Attention urged towards humanitarian impact of Nagorno-Karabakh conflict

Updated: Oct 29,2020 04:39 GMT

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United Nations, Oct 29 (IANS) A UN spokesman has called for attention to the humanitarian impact of the Nagorno-Karabakh conflict, amid the ongoing military tensions between Armenia and Azerbaijan over the disputed territory.

Stephane Dujarric, spokesman for UN Secretary-General Antonio Guterres, said at a briefing on Wednesday that according to the Unicef "more than 130,000 people have been displaced, 76 schools and kindergartens damaged, and one maternity hospital shelled during the one month of fighting", reports Xinhua news agency

"Countless children are being scarred by the psychological impact of daily exposure to rocket and missile attacks in civilian areas," Dujarric said citing the Unicef data.

"We again reiterate the Secretary-General's call on the parties to immediately implement the humanitarian ceasefire that the parties have committed to and fully abide by their obligations to spare and protect civilians and civilian infrastructure.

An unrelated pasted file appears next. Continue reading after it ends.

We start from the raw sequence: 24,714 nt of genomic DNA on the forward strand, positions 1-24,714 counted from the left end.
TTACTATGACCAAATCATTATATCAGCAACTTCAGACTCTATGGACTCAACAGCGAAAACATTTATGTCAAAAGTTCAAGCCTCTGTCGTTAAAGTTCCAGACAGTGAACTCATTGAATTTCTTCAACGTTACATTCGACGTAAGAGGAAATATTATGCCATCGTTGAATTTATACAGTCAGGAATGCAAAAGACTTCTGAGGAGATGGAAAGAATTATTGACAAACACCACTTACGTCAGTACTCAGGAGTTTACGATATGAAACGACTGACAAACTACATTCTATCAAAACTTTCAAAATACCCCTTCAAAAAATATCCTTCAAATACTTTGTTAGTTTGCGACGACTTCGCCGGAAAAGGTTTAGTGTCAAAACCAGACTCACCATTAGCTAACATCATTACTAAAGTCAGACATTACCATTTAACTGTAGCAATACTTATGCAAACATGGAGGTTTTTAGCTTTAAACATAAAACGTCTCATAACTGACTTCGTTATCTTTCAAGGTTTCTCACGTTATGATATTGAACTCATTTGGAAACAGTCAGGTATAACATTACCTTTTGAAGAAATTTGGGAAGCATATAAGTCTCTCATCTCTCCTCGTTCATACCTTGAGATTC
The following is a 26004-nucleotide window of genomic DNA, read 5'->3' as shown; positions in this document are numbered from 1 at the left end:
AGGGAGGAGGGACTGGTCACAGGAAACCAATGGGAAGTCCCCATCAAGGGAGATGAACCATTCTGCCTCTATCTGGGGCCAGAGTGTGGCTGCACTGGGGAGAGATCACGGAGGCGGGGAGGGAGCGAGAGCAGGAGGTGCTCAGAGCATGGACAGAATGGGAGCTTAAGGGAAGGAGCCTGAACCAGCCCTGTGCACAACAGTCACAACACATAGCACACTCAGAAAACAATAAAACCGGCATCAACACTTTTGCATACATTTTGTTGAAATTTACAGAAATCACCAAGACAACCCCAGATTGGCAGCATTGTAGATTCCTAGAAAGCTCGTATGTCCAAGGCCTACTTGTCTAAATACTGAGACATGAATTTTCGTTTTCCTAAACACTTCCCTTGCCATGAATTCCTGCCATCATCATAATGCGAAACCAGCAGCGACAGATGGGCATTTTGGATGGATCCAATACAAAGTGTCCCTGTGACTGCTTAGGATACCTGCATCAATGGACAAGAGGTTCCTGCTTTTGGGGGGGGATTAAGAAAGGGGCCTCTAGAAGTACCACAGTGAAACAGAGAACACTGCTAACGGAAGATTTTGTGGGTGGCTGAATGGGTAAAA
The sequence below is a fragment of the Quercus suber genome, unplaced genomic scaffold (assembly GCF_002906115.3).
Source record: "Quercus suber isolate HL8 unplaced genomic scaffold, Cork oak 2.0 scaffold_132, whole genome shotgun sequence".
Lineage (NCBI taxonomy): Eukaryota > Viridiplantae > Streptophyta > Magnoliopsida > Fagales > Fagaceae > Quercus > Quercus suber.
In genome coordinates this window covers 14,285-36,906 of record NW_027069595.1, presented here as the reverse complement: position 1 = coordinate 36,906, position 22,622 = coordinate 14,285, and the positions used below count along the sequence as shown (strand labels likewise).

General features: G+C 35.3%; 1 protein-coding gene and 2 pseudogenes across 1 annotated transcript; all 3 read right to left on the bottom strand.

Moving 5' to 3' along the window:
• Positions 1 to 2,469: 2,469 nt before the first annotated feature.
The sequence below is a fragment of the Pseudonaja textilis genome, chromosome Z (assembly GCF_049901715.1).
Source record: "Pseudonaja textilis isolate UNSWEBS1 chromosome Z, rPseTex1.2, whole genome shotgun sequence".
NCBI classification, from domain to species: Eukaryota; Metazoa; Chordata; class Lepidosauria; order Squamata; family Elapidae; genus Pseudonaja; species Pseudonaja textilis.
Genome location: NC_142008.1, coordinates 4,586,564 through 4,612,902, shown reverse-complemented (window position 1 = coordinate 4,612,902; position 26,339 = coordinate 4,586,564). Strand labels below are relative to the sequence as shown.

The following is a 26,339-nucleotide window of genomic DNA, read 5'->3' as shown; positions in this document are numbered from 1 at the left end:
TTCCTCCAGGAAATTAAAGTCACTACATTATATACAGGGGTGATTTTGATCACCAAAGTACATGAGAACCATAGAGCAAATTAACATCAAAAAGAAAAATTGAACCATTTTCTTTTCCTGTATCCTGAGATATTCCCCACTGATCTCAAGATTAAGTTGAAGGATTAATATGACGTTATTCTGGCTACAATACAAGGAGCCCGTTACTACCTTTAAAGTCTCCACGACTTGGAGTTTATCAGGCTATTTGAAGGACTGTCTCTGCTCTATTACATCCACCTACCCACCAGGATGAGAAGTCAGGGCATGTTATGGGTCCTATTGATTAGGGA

"The ongoing hostilities are unacceptable and must stop immediately.

"As the Secretary-General has stated unequivocally, we strongly condemn all attacks on populated areas impacted by the conflict, including the strikes on the city of Barda, which reportedly killed and wounded many, as well as the ongoing reported shelling of Stepanakert/Khankendi and other localities in the Nagorno-Karabakh zone of conflict.

"There can be no justification for such attacks," the spokesman added.

Dujarric's remarks came after the collapse of a US-brokered ceasefire reached between Armenia and Azerbaijan over the Nagorno-Karabakh region.

Shortly after coming into effect at 4 a.m. (local time) on Monday, the two sides broke the ceasefire and traded accusations and attacks with each other.

Monday's ceasefire agreement was the third within weeks. The two other Russia-brokered agreements were reached on October 10 and October 17, but both sides blamed each other for not observing them.

A new round of armed conflict broke out on September 27 along the contact line of the disputed Nagorno-Karabakh region, which is internationally recognized as part of Azerbaijan but mostly governed by the Republic of Artsakh, a de facto independent state with an Armenian ethnic majority.

The area experienced flare-ups of violence in the summer of 2014, April 2016 and in July tjis year.

Armenia and Azerbaijan went to war over the region in 1988-94, eventually declaring a ceasefire.

However, a settlement was never reached.

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